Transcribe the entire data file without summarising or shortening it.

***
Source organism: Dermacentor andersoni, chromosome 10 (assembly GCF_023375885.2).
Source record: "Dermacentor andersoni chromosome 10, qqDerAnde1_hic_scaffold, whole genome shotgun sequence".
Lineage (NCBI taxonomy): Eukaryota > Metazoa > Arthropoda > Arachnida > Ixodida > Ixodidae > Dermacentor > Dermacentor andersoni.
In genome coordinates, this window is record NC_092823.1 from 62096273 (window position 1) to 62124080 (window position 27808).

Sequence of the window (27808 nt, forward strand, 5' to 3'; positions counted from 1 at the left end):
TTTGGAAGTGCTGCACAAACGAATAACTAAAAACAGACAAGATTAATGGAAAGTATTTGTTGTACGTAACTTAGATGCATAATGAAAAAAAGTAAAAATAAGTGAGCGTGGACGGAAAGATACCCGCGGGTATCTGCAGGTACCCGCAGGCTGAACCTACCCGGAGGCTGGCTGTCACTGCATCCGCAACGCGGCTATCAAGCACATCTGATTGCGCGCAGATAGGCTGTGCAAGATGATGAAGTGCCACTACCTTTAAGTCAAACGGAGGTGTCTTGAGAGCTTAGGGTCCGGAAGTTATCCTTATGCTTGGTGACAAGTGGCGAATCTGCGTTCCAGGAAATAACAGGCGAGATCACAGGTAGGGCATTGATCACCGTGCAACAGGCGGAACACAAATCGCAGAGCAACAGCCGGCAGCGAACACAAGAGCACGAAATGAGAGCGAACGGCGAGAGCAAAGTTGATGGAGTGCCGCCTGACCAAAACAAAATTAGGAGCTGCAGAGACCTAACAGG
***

Source organism: Dermacentor andersoni, chromosome 10 (assembly GCF_023375885.2).
Source record: "Dermacentor andersoni chromosome 10, qqDerAnde1_hic_scaffold, whole genome shotgun sequence".
Lineage (NCBI taxonomy): Eukaryota > Metazoa > Arthropoda > Arachnida > Ixodida > Ixodidae > Dermacentor > Dermacentor andersoni.
In genome coordinates, this window is record NC_092823.1 from 62096273 (window position 1) to 62124080 (window position 27808).

Sequence of the window (27808 nt, forward strand, 5' to 3'; positions counted from 1 at the left end):
TTTGGAAGTGCTGCACAAACGAATAACTAAAAACAGACAAGATTAATGGAAAGTATTTGTTGTACGTAACTTAGATGCATAATGAAAAAAAGTAAAAATAAGTGAGCGTGGACGGAAAGATACCCGCGGGTATCTGCAGGTACCCGCAGGCTGAACCTACCCGGAGGCTGGCTGTCACTGCATCCGCAACGCGGCTATCAAGCACATCTGATTGCGCGCAGATAGGCTGTGCAAGATGATGAAGTGCCACTACCTTTAAGTCAAACGGAGGTGTCTTGAGAGCTTAGGGTCCGGAAGTTATCCTTATGCTTGGTGACAAGTGGCGAATCTGCGTTCCAGGAAATAACAGGCGAGATCACAGGTAGGGCATTGATCACCGTGCAACAGGCGGAACACAAATCGCAGAGCAACAGCCGGCAGCGAACACAAGAGCACGAAATGAGAGCGAACGGCGAGAGCAAAGTTGATGGAGTGCCGCCTGACCAAAACAAAATTAGGAGCTGCAGAGACCTAACAGG